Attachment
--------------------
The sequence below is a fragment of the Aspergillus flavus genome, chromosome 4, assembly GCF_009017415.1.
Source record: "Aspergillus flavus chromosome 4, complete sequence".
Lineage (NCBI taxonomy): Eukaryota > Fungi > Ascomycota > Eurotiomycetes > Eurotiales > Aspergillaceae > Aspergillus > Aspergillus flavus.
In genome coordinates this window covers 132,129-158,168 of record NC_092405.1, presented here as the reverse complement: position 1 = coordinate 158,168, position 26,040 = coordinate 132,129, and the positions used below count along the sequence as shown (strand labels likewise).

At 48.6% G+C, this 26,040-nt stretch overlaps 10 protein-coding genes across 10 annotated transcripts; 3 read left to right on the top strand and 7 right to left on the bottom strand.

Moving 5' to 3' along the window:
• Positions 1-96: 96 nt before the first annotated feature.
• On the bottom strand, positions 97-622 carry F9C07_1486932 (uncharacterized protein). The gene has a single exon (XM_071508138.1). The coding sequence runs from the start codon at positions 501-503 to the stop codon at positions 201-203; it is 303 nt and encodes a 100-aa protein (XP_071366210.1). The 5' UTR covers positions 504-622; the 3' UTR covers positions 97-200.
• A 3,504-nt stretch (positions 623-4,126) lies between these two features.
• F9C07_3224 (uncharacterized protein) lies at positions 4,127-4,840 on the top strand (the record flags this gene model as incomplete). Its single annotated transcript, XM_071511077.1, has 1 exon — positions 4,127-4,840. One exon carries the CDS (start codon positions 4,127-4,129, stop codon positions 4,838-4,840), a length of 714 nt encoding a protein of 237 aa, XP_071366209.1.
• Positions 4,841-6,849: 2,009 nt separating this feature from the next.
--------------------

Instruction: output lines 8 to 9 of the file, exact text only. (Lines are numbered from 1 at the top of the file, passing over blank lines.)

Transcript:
• On the bottom strand, positions 97-622 carry F9C07_1486932 (uncharacterized protein). The gene has a single exon (XM_071508138.1). The coding sequence runs from the start codon at positions 501-503 to the stop codon at positions 201-203; it is 303 nt and encodes a 100-aa protein (XP_071366210.1). The 5' UTR covers positions 504-622; the 3' UTR covers positions 97-200.
• A 3,504-nt stretch (positions 623-4,126) lies between these two features.